WASHINGTON – Today, U.S. Senator Ben Cardin (D-Md.), Chair of the Senate Foreign Relations Committee, delivered opening remarks at the nomination hearing for Dafna Rand to be Assistant Secretary of State for Democracy, Human Rights, and Labor; Donna Welton, to be Ambassador Extraordinary and Plenipotentiary of the United States of America to the Democratic Republic of Timor-Leste; and Stephan Lang, to be U.S. Coordinator for International Communications and Information Policy, with the rank of Ambassador.
More information about the hearing is available here.
A copy of the Chair’s remarks, as delivered, have been provided below.
Let me just assure our nominees first – thank you for your willingness to serve. It’s a challenge. Public service is not easy, and you have in many cases devoted your whole careers to public service. So we thank you very much for your willingness, and we thank your families. I think we see some of your families in the front row, if not we have some very young people who are here! But we thank you and your families because we know it’s a family sacrifice to serve in the public domain.
Let me also just point out the obvious – this hearing is very important, and we’ll be asking you some questions at this hearing. There will be some questions for the record that we’ll ask you to respond to. Our staffs have already done a lot of vetting in regards to your nominations. So it’s a whole process, and I just want to explain that for particularly the young people that are here. There’s a whole process that we go through in regards to vetting nominees and to the Senate confirmation of nominees. So this is one part of it. The hearing is a very important part of it, but I want to just acknowledge why there may not be as many Senators here today as we normally have. That speaks to two things. First, it speaks to the quality of the people who are nominated. They are outstanding, and we recognize that. And to the conflicts on our schedule today as a result of the supplemental appropriation bills that are being considered as this hearing is taking place.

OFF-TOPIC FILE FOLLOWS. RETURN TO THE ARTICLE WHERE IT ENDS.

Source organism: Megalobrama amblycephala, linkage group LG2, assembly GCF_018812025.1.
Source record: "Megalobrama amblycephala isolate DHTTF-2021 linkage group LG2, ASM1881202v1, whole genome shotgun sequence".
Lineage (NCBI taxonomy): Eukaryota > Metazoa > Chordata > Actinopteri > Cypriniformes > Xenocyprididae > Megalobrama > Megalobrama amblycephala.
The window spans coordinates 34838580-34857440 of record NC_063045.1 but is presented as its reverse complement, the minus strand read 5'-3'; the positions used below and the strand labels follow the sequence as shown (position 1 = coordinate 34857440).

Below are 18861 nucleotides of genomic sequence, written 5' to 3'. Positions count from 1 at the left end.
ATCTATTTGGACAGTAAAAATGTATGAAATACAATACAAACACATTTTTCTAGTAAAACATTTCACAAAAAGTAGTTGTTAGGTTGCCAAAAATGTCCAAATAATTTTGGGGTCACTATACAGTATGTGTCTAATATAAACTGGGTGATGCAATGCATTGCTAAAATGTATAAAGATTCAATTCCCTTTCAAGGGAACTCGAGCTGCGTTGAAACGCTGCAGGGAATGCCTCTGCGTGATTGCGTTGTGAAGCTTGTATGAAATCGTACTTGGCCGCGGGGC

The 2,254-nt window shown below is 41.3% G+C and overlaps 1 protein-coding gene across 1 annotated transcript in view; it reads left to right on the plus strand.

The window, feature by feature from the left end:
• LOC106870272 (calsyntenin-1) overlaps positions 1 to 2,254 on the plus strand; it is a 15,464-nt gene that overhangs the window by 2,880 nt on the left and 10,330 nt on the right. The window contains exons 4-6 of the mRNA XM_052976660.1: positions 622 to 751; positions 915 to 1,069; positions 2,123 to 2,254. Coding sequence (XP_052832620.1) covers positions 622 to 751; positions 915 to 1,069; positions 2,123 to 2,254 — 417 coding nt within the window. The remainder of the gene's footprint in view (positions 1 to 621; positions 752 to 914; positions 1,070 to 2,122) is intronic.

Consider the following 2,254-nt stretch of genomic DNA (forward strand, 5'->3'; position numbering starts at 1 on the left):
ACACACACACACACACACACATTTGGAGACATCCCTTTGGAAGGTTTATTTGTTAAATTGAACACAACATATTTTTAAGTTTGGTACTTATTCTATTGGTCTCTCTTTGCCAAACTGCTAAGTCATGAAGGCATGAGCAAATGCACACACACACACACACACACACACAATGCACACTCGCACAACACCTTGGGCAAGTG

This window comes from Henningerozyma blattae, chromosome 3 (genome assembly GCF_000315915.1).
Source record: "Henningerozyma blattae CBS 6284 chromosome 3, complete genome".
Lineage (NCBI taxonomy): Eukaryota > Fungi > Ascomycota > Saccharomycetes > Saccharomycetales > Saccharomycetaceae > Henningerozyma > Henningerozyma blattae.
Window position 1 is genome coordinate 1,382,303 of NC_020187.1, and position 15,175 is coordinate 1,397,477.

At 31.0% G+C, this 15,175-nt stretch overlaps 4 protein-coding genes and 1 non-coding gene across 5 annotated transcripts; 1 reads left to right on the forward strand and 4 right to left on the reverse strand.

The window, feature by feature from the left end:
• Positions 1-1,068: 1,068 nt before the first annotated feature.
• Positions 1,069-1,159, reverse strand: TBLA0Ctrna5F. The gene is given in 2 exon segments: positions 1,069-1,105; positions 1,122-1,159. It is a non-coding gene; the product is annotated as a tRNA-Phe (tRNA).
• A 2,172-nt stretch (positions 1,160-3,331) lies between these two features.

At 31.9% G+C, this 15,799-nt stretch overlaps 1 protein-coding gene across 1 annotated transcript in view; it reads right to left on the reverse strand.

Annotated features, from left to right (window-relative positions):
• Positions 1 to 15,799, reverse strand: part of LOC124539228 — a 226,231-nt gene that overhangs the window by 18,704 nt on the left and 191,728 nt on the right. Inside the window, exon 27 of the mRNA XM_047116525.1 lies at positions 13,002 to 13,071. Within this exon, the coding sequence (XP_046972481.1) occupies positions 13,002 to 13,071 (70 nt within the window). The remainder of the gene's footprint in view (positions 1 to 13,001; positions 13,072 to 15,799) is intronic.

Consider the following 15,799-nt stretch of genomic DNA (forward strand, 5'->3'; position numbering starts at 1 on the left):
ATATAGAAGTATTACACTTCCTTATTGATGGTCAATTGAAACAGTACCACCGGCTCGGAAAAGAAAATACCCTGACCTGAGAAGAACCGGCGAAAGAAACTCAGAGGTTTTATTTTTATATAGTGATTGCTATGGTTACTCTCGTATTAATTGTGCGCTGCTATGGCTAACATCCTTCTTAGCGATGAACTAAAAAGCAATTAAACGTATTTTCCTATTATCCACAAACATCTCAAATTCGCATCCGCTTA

We do have a scheduled vote for a little later this afternoon, and there’s negotiations going on as to how that vote will take place, etc. So that’s the reason why you might not see the type of normal participation at this hearing. It’s a reflection, I think of the quality – the positive quality of our nominees, as well as the conflicts that are on the schedule today. But we wanted to be able to move these nominees forward. So again, thank you for your cooperation.
I’m going to start with the Department’s Bureau of Democracy, Labor, and Human Rights (DLR). Whether from generals in Myanmar, or the Kremlin in Moscow, repression is on the rise. Attacks against human rights defenders are up across the globe. Coups and democratic backsliding threatens progress on every continent. In Africa, instability now stretches from the Red Sea to the Atlantic.
Behind all of this is the cancer of corruption that undermines the rule of law and good governance, threatening democratic institutions and human rights. That is why we need an Assistant Secretary who will be a powerful voice for democratic values and human rights.